"Generally, a district court may not consider any material beyond the pleadings in ruling on a Rule 12(b)(6) motion. However, material which is properly submitted as part of the complaint may be considered on a motion to dismiss." Hal Roach Studios, Inc. v. Richard Feiner
, 896 F.2d 1542, 1555 n.19 (9th Cir. 1990) (citation omitted). Similarly, "documents whose contents are alleged in a complaint and whose authenticity no party questions, but which
not physically attached to the pleading, may be considered in ruling on a Rule 12(b)(6) motion to dismiss" without converting the motion to dismiss into a motion for summary
Branch v. Tunnell, 14 F.3d 449, 454 (9th Cir. 1994). Moreover, under Federal Rule of Evidence 201, a court may take judicial notice of "matters of public record." Mack v. S. Bay
., Inc., 798 F.2d 1279, 1282 (9th Cir. 1986). Otherwise, if the district court considers materials outside of the pleadings, the motion to dismiss is converted into a motion for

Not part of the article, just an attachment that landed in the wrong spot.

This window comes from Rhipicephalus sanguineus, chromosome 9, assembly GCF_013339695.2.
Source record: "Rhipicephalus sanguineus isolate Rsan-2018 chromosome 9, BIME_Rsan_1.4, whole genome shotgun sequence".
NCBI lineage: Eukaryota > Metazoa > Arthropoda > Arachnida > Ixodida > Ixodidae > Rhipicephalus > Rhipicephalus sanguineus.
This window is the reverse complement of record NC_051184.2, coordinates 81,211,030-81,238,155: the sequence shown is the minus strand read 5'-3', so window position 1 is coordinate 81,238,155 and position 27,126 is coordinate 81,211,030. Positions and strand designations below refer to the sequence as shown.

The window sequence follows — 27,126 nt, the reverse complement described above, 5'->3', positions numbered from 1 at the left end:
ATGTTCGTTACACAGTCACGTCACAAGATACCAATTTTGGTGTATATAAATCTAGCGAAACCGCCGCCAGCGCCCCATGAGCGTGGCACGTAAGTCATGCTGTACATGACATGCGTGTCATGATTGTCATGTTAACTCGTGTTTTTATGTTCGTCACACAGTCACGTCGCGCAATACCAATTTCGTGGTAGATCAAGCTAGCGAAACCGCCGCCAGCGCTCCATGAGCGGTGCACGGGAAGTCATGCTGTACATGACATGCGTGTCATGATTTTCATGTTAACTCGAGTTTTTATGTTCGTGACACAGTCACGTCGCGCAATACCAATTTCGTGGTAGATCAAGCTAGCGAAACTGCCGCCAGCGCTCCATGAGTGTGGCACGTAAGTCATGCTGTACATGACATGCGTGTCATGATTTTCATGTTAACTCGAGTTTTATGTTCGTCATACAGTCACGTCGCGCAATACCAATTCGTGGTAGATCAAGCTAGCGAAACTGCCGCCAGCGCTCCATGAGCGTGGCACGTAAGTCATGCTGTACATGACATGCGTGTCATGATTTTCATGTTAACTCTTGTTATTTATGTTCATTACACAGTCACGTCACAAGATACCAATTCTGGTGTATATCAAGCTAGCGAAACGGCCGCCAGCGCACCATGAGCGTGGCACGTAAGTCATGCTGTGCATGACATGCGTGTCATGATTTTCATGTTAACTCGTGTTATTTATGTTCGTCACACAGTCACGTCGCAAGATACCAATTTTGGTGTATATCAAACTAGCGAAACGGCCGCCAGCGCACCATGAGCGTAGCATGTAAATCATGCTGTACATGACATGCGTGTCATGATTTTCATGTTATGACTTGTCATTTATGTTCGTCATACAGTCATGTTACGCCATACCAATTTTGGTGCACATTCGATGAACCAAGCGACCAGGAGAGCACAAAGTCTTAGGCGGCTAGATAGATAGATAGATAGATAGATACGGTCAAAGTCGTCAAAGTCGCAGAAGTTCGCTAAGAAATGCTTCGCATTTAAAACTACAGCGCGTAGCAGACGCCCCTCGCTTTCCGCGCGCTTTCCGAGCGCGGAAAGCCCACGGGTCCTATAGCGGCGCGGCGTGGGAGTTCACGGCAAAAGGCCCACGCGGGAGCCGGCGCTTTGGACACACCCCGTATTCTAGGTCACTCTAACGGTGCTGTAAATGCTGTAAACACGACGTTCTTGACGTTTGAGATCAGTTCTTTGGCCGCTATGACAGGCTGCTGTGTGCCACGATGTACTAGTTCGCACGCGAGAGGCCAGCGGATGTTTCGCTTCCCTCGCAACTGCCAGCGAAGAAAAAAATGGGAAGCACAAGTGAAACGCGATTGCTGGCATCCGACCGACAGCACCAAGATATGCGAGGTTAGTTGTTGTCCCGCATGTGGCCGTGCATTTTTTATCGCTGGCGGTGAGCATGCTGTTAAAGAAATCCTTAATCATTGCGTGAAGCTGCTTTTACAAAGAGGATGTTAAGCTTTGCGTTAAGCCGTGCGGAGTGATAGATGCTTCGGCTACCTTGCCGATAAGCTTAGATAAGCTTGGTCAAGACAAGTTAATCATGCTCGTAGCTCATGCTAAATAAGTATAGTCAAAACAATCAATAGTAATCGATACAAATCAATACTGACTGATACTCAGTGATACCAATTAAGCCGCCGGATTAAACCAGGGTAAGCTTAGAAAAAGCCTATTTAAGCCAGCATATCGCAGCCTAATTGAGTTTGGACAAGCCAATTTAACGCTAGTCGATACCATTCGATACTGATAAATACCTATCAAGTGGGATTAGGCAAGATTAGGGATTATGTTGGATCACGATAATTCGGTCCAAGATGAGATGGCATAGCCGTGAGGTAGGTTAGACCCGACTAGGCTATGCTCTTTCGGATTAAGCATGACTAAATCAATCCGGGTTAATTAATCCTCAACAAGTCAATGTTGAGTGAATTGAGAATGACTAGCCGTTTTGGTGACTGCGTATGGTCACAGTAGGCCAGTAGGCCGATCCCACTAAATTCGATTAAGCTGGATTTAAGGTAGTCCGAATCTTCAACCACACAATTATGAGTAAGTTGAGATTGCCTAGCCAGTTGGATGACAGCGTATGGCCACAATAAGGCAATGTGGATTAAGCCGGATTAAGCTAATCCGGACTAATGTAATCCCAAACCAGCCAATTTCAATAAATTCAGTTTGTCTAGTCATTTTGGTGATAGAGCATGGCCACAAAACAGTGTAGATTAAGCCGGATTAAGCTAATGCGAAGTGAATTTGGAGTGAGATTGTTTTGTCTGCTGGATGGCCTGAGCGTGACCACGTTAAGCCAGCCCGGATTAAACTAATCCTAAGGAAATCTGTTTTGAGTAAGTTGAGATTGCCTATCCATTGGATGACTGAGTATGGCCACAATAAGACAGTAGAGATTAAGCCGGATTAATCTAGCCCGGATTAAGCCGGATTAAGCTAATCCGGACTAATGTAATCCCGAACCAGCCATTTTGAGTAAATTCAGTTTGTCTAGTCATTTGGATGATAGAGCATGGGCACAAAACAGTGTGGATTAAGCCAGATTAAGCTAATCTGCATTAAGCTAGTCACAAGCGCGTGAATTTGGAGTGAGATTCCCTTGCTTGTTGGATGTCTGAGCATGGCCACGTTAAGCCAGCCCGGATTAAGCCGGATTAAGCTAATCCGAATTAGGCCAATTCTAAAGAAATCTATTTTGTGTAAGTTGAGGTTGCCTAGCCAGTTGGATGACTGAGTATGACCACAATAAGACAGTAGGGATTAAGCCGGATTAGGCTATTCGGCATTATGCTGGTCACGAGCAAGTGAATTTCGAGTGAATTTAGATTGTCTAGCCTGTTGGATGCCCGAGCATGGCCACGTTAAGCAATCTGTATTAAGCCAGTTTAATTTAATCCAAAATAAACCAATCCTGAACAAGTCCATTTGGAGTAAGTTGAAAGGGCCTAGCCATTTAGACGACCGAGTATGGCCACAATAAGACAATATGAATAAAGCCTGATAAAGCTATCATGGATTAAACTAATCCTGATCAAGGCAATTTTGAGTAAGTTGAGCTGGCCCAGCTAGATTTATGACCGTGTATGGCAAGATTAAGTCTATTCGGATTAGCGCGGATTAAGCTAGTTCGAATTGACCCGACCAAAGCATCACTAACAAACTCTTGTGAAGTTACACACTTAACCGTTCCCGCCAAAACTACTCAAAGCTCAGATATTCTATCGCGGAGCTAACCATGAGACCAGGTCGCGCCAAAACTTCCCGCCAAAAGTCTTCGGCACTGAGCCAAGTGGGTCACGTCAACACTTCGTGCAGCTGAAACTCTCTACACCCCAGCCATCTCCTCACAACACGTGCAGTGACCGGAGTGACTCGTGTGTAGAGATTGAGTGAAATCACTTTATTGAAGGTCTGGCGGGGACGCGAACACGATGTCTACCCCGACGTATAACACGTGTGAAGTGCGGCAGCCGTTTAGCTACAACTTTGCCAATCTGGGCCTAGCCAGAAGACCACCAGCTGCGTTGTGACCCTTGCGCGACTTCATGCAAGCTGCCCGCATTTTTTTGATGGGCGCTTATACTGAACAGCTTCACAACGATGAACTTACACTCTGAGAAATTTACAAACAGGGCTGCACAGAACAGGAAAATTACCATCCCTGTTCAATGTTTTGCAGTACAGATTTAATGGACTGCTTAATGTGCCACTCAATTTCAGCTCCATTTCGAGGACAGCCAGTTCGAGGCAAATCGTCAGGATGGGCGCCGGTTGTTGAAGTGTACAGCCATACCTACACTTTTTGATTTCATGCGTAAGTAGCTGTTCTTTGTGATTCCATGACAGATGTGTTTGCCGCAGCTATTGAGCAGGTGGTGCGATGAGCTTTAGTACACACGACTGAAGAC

judgment. See Arpin v. Santa Clara Valley Transp. Agency, 261 F.3d 912, 925 (9th Cir.
Plaintiff originally alleged that Defendant terminated her for requesting and taking leave off from work, in violation of the FMLA. (See Compl. ¶¶ 18--20). Under the FMLA, "an eligible employee shall be entitled to a total of 12 workweeks of leave during any 12-month period . . .
serious health condition that makes the employee unable to perform the functions of the position of such employee." 29 U.S.C. § 2612(a)(1)(D). It is "unlawful for any employer to interfere with, restrain, or deny the exercise of or the attempt to exercise, any right provided" under subchapter I of Chapter 28 of Title 29 or "to discharge or in any other manner discriminate